Gone Girl: A Lesson in Atmosphere by David Fincher (Review)

Settling into Gone Girl, David Fincher’s latest thriller, I had a lot of expectations and ideas.  A lot of people had tried to push this film as the film of the year.  The bar was set super high as I sat down and turned it on.

Yet somehow, every single expectation was blown away.

2014 was a fantastic year for cinema, and Gone Girl was the last movie from last year that I had to watch.  I’d put it off for a while, though now I regret that immensely.  After watching it, I can safely say that Gone Girl has been bumped up to not only one of my favorite movies of last year, but in the past few years.

On with the review.

Gone Girl is a mystery/thriller by acclaimed director/writer David Fincher (Zodiac, Se7en, The Social Network).  The premise is simple but enticing; Nick Dunne (Ben Affleck) comes home one day to find his wife, Amy (Rosamund Pike) missing.  I won’t reveal any more than that because I would honestly be doing a disservice to you.

Affleck and Pike are both at the top of their game here.  In fact, the entire cast is.  But there was something chilling about Affleck and Pike; Affleck the confused husband being painted a monster by the media and Pike a sort of enigma, someone who you can never quite figure out.  Her performance was chilling and deeply unsettling.  And I loved every second of it.

It was also interesting to observe Dunne’s response to the idea of his wife missing.  Again, without revealing anything from the movie, there’s plenty of twists and turns and watching him react is all part of the enjoyment of the movie.  I could probably write a whole essay dissecting the character of Nick Dunne, let alone Dunne and Amy.  Tyler Perry’s character says something akin to “You guys are two of the most fucked up people I’ve ever met, and I specialize in fucked up.”

Fincher sure knows how to build an atmosphere and keep up the tension.  Despite its long running time (two and a half hours), the movie feels tightly packed and is just the right pace.  Fincher has a knack for packing a lot of story and information into a single cohesive film instead of drawing it out into multiple films.  Because honestly, they could have easily split this movie up into two parts.  But I’m glad they didn’t.  The end product is worth it.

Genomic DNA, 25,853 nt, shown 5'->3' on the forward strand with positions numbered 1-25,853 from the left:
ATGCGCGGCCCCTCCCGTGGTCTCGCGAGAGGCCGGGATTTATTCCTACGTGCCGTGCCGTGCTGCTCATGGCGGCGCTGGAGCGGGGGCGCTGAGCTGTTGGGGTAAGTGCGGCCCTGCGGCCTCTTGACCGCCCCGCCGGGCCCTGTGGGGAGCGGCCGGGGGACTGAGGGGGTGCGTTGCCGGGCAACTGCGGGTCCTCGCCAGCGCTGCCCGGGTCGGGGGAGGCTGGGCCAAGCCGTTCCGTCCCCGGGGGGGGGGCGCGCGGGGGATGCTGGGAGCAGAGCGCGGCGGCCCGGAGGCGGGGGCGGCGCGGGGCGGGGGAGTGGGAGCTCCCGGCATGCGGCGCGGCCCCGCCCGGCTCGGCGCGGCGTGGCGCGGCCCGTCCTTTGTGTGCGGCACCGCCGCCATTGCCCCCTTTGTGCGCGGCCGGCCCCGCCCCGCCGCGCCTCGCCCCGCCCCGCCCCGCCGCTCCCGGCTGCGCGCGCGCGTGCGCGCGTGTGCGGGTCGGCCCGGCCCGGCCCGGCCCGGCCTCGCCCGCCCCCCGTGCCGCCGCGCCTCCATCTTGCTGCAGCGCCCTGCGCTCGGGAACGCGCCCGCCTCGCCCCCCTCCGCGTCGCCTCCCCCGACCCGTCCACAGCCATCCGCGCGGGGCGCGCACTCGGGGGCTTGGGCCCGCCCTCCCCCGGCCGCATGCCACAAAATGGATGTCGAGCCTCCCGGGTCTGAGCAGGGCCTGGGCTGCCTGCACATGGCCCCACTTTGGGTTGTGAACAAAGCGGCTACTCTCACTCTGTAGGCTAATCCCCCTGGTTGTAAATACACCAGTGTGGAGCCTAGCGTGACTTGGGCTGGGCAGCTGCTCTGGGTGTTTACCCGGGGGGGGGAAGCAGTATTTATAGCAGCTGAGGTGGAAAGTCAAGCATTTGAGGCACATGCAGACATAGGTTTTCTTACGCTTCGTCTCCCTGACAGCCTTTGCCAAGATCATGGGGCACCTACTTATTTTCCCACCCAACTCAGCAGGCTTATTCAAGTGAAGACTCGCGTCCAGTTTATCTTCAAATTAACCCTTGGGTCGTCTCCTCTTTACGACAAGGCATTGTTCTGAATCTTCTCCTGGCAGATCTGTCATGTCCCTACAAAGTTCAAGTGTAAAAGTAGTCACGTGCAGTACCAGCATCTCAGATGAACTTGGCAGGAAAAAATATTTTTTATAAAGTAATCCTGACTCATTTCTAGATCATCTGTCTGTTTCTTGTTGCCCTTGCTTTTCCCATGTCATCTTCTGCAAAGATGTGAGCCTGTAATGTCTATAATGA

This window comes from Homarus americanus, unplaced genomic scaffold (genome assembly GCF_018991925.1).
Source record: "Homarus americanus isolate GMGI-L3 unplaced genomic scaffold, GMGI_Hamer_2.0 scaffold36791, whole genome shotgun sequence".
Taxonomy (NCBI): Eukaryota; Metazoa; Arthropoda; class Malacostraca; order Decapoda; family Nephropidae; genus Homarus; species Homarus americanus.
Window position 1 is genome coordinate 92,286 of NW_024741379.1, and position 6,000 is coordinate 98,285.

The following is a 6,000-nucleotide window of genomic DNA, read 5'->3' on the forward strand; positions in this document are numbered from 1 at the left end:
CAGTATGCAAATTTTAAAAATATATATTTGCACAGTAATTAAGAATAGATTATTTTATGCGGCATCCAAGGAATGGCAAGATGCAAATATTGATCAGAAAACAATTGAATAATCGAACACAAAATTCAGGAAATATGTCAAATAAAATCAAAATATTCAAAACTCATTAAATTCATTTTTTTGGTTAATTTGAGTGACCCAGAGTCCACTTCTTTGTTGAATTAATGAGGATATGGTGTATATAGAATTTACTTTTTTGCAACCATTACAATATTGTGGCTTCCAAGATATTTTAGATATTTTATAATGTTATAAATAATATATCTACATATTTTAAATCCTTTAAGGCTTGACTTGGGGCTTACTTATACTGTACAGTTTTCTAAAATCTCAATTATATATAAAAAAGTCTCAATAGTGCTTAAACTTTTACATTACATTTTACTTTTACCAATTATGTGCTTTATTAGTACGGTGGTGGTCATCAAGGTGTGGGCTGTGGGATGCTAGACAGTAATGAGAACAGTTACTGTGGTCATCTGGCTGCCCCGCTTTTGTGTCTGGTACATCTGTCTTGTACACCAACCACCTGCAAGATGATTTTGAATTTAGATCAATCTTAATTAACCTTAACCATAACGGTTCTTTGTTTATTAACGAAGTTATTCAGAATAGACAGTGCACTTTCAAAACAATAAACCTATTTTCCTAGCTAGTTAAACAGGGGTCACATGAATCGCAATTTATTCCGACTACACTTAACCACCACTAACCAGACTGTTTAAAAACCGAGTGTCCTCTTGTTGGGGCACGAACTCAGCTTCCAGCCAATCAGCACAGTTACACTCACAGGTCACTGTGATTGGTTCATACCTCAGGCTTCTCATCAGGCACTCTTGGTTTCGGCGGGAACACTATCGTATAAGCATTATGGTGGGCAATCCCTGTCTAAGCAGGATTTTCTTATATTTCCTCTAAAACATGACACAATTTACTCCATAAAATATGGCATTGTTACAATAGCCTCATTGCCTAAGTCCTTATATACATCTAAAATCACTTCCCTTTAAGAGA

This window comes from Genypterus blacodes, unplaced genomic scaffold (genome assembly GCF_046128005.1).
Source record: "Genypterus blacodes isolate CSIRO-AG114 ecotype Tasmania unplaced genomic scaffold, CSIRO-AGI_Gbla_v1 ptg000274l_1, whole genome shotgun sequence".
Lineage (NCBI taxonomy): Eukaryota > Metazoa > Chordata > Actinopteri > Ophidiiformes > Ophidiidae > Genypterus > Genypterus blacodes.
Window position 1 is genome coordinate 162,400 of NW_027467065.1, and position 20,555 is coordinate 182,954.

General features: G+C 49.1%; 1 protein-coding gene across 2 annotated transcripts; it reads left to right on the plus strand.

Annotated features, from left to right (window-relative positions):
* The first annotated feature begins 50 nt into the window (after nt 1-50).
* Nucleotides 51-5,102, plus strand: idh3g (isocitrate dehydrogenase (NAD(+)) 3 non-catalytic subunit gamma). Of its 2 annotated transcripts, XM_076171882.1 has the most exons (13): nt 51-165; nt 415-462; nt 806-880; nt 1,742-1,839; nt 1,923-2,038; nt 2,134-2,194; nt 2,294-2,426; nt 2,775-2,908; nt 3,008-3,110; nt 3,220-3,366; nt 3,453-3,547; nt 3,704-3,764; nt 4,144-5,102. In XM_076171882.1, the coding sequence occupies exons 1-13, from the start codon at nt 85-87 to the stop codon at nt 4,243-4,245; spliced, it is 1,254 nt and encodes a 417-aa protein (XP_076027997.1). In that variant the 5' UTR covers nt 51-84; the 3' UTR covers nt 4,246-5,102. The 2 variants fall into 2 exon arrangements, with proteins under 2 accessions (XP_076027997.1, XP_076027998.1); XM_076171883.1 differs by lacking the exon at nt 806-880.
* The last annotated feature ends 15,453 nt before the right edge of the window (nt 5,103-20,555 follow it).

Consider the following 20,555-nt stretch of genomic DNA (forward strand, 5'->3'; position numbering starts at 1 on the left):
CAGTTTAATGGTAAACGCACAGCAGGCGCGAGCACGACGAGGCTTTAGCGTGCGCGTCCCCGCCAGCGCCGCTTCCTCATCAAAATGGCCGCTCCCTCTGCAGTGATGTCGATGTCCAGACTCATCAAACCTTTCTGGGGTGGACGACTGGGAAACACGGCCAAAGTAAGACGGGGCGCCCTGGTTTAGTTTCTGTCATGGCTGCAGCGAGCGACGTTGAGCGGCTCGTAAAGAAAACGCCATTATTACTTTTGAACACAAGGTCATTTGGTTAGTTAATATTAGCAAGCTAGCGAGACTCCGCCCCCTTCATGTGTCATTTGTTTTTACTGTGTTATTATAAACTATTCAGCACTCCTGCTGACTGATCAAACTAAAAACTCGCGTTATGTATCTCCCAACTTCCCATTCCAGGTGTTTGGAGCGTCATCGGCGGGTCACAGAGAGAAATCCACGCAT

Honestly, the cinematography isn’t anything to write home about.  But that’s not a huge deal to me, personally.  Fincher isn’t known for his amazing camera work, he’s known for telling a great story and packing an emotional punch.  Although he really doesn’t shy away from showing anything too racy.  This movie definitely earned its R rating, though that’s not a bad thing at all.  In fact, I’m really happy he didn’t censor anything.  It added to the darkness of the film and didn’t feel forced at all.

Gone Girl is a fantastic emotional roller coaster.  The writing is top notch and the characters are super dynamic.  There’s way more to them than you first see.  But what really made me fall in love was the absolutely unsettling atmosphere throughout the film.  The dark is perfect and refreshing.  David Fincher does it again and is slowly proving himself to be one of my favorite directors.

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